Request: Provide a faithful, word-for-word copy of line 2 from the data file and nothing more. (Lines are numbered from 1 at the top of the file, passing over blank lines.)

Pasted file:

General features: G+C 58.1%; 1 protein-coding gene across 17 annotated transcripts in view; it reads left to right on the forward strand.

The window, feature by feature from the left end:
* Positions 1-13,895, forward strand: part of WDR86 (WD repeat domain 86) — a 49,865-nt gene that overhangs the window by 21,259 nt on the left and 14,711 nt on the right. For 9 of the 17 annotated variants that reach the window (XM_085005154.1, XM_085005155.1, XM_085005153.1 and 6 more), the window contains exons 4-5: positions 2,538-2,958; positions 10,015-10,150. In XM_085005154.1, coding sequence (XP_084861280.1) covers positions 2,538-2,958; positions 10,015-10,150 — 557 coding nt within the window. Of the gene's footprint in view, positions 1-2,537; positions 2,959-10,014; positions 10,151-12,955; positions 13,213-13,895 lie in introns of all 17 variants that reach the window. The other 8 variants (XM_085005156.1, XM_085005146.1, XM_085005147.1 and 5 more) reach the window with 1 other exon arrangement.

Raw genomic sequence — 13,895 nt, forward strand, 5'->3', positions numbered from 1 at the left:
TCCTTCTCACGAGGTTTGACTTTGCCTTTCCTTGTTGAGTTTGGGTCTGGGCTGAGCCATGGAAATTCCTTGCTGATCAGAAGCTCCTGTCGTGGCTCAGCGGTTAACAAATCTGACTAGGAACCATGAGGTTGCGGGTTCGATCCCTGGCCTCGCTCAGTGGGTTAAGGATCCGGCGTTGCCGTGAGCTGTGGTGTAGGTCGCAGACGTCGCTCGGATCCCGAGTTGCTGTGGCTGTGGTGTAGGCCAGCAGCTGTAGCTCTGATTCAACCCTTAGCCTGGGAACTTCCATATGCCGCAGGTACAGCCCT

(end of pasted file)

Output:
The window, feature by feature from the left end: